Event attendees were mostly lobbyists, legislators and healthcare system employees.  The atmosphere felt contradictory in the sense that it seemed tense yet eager. Conversations over wine and hors d’oeuvres quickly revealed that many were hoping for some sort of coverage gap announcement before nights end. In part because session has yet to adjourn and H655, the NC Healthcare for Working Families, the bipartisan policy proposal focused on closing the health insurance coverage gap has yet to receive a House floor vote despite passing out of the House Health committee twice. 

Wishful thinking would more accurately describe said anticipation, as there was no such announcement and both legislative leaders remained steadfast in their respective stances on Medicaid expansion. 

Dr. Wells undoubtedly stole the show as her passion for her community and patients was glaringly evident. So much so, at one point she directly addressed both senators, reminding them that although she appreciates the ideological banter often occurring on Jones Street, the need for affordable healthcare and hospital sustainability should be top priority.  Although healthcare is by far not a simple issue, the cornerstone premise is… making sure the sick can receive reasonably priced, valuable treatment, and for hospitals to be able to do so in a compassionate and fiscally responsible manner.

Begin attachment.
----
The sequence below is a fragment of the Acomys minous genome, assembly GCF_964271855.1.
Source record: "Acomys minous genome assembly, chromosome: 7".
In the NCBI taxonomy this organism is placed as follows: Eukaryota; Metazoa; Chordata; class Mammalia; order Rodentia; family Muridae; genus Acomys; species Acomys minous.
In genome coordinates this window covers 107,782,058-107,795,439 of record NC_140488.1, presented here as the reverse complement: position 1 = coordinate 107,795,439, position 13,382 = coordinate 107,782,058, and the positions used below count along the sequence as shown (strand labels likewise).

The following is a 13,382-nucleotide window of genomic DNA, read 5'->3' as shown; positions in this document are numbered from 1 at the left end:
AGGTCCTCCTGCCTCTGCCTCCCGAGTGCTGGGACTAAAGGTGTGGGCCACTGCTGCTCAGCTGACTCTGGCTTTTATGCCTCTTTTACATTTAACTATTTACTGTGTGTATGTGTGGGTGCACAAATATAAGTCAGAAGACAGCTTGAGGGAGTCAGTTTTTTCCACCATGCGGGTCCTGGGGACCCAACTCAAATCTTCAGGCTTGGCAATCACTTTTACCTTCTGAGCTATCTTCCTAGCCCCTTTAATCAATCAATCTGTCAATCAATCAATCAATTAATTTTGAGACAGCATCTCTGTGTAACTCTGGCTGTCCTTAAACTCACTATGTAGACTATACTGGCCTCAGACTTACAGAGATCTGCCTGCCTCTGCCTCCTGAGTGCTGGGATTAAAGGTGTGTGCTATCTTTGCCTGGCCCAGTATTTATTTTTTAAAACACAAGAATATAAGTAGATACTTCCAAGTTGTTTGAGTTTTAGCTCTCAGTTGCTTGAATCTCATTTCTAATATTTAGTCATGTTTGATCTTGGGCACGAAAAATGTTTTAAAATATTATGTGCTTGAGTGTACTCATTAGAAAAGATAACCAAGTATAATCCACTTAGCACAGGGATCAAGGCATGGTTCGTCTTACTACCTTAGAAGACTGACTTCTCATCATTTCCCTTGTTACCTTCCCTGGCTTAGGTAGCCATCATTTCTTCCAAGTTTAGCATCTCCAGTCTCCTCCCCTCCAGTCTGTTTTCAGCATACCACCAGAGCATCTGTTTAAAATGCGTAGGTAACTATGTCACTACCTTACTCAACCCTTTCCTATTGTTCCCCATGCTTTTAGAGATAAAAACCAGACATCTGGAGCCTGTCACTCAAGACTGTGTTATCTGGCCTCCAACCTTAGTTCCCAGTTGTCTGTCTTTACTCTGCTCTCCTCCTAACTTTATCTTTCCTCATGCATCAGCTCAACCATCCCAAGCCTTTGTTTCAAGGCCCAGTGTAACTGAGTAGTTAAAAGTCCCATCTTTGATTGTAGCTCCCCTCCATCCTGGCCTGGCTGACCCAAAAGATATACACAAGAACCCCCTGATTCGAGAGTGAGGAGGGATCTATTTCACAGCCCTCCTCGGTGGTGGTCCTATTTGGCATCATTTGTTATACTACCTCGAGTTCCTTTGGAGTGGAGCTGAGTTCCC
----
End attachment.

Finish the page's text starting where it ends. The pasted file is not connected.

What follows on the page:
The conversation flowed rather smoothly from topic to topic, in part due to panel moderator, Colin Campbell, editor of The Insider.  Although there are many healthcare issues that could have been covered, the discussion centered around three questions to shape the panelistsexchange; the challenges facing rural health care, S681–the Rural Health Care Stabilization Act, and what was referred to as “the elephant in the room”– Medicaid expansion. Championed by panelist, Senator Berger, S681, (now entitled the Rural Health Care/Local Sales Tax Flexibility/Utility Account) seeks to aid rural hospitals by serving as a bridge loan program of sorts for rural hospitals at risk of closure due to financial shortfalls. 

Senator Berger described the bill as a tool for struggling hospitals to partner with larger facilities, and provide loans to eligible hospitals to hold them over.  The Republican leader admitted the plan isn’t a guaranteed cure. He described it as one of many approaches that are needed versus a magic bullet.